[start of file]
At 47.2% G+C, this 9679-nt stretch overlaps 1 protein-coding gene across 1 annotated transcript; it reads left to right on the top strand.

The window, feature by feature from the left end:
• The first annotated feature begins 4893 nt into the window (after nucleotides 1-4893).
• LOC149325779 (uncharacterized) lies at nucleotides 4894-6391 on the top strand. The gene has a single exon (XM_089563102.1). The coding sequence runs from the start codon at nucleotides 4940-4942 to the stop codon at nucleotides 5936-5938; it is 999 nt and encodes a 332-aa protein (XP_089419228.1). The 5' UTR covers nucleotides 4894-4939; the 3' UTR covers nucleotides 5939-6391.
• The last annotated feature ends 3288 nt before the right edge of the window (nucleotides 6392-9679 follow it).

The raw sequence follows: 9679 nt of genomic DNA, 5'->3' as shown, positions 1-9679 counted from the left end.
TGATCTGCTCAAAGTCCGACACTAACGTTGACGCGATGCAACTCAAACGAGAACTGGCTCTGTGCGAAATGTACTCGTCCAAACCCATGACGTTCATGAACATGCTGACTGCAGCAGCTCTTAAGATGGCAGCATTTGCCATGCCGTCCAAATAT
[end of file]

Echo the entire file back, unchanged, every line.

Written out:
At 47.2% G+C, this 9679-nt stretch overlaps 1 protein-coding gene across 1 annotated transcript; it reads left to right on the top strand.

The window, feature by feature from the left end:
• The first annotated feature begins 4893 nt into the window (after nucleotides 1-4893).
• LOC149325779 (uncharacterized) lies at nucleotides 4894-6391 on the top strand. The gene has a single exon (XM_089563102.1). The coding sequence runs from the start codon at nucleotides 4940-4942 to the stop codon at nucleotides 5936-5938; it is 999 nt and encodes a 332-aa protein (XP_089419228.1). The 5' UTR covers nucleotides 4894-4939; the 3' UTR covers nucleotides 5939-6391.
• The last annotated feature ends 3288 nt before the right edge of the window (nucleotides 6392-9679 follow it).

The raw sequence follows: 9679 nt of genomic DNA, 5'->3' as shown, positions 1-9679 counted from the left end.
TGATCTGCTCAAAGTCCGACACTAACGTTGACGCGATGCAACTCAAACGAGAACTGGCTCTGTGCGAAATGTACTCGTCCAAACCCATGACGTTCATGAACATGCTGACTGCAGCAGCTCTTAAGATGGCAGCATTTGCCATGCCGTCCAAATAT